Western Scrub-Jay is now split into two species: the California Scrub-Jay(Aphelocoma californica) and Woodhouse’s Scrub-Jay (Aphelocoma woodhouseii). Birders have long recognized that these widespread western jays come in different flavors: a darker, more rich color in California, Oregon, and southwestern Washington, and a somewhat paler, grayer type in the interior West, from Nevada east to Texas. Many field guides already illustrate them separately as “coastal form” (or “Pacific form”) and “interior form.” They do hybridize where their ranges come together in western Nevada, but studies have shown that such interbreeding is very limited. So now they will be officially recognized as separate species.

Birders who have traveled widely in the West have probably seen both of these already, and will net an automatic “armchair lifer” from the decision. If you’ve already seen them, you can go ahead and count them.

Tuesday, July 12, 2016

Warbler Guy, can you name a common wood-warbler that migrates early in summer throughout the USA?


If you said “Yellow Warbler,” then you’re correct.

Rather than merely identifying this species as among the earliest “fall migrants” within the wood-warbler family, it’s apt to state the Yellow Warbler is an early “summer migrant.”

Dispersal and/or migration begins by mid- to late July throughout the majority of its eastern USA breeding range.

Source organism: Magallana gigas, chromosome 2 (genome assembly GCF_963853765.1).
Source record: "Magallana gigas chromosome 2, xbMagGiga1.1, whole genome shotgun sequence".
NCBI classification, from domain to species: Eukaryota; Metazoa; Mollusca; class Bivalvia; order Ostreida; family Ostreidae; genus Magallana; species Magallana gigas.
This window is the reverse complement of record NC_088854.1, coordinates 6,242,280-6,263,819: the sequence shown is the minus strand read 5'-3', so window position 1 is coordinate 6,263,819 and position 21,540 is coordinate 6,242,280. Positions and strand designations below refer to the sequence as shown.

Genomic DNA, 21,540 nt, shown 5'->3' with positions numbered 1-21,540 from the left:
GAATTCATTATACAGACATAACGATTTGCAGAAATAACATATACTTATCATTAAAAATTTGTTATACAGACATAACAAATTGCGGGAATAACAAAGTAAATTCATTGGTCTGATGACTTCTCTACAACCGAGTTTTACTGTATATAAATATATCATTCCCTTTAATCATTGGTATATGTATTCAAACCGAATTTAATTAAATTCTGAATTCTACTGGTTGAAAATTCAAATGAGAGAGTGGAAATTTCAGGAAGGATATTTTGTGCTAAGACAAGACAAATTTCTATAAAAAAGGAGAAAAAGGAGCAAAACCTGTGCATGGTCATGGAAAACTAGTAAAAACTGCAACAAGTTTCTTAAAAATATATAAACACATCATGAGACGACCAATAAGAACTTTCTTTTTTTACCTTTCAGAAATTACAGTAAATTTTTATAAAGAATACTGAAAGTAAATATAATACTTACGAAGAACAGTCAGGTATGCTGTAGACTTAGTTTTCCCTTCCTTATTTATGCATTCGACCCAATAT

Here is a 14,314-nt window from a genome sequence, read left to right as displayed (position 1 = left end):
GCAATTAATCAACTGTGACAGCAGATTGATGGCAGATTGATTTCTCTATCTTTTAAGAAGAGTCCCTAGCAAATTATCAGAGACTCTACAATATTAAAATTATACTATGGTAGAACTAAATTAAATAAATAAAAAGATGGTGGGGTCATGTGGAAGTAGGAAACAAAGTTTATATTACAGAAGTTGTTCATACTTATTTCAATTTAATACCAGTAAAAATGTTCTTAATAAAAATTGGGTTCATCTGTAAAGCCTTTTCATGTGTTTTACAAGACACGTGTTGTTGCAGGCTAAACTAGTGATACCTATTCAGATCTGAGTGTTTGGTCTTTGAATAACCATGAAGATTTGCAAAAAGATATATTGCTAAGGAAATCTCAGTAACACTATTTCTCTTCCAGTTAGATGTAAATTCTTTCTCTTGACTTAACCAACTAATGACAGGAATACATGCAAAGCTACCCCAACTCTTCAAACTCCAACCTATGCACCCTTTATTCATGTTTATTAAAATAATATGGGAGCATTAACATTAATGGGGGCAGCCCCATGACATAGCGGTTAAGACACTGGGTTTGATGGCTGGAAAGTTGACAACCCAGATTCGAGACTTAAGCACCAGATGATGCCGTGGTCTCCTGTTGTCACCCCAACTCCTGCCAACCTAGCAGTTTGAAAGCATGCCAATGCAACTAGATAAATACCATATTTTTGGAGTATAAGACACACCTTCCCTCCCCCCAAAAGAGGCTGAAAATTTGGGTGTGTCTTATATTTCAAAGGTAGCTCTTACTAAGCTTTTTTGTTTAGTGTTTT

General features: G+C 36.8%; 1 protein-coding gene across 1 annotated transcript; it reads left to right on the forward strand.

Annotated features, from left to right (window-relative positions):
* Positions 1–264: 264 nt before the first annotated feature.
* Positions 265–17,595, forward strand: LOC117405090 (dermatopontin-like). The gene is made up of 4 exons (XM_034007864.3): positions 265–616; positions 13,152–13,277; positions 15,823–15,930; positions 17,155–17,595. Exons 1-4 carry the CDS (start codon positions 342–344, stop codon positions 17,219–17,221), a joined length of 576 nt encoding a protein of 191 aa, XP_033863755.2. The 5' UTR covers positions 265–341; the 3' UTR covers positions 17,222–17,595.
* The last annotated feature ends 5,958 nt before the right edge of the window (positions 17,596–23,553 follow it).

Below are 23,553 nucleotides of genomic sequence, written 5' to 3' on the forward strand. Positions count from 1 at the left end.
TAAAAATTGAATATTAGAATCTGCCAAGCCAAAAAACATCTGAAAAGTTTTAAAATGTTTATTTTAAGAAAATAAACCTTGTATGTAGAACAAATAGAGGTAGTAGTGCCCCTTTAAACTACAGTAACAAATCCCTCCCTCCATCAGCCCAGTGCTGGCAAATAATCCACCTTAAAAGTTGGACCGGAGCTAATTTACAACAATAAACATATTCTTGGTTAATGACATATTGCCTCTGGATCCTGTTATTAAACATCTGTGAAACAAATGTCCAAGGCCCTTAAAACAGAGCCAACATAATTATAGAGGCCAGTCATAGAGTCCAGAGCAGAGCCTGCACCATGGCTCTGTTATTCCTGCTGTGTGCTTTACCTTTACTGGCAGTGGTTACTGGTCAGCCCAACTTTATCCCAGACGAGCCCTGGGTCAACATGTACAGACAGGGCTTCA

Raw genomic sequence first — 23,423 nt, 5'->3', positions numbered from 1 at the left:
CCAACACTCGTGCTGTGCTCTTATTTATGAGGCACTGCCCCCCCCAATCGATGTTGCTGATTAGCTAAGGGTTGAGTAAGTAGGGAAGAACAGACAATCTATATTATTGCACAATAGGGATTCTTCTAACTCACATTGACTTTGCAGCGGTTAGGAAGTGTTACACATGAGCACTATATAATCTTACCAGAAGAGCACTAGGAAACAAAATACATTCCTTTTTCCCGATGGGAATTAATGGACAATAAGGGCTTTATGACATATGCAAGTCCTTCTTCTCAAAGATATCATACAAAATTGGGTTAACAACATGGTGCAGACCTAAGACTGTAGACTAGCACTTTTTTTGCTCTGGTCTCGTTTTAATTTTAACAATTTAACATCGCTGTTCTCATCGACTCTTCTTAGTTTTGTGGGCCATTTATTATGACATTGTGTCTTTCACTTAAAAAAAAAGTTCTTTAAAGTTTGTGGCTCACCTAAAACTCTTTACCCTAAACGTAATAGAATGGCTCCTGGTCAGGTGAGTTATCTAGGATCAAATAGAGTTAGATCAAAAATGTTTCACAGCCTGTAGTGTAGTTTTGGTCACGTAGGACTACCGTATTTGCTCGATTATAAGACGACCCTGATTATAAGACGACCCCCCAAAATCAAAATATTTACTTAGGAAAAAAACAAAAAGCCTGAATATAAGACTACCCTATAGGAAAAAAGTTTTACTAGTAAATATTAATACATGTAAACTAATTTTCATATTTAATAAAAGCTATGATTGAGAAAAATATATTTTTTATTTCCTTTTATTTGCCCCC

Migration of Yellow Warbler on the West Coast is not as early, typically initiating in August and peaking later in the month and into early September.

In addition, note this species has protracted migration, as some tardy individuals have been noted in Pennsylvania as late as October 1st and into late October from sightings in South Carolina and Florida.

Earliest arriving transients from the north into Mexico have been detected by late July. Most individuals, however, arrive in non-breeding territory by August, with peak numbers returning in September and October.

Monday, June 27, 2016

Warbler Guy, how do I know if my California bird sightings are rare ones? Are species of special concern in California present in a book?

Sherry, feel free to see:

Here, you'll see the publication whose cover is shown below. 

It's an excellent resource to read analysis of the status of California's at-risk birds using the latest data to describe current populations, ranges, and threats. 

Species highlighted in this 450-page book include seabirds, raptors, shorebirds, waterfowl, and perching birds, all of which are represented on a Bird Species of Special Concern list.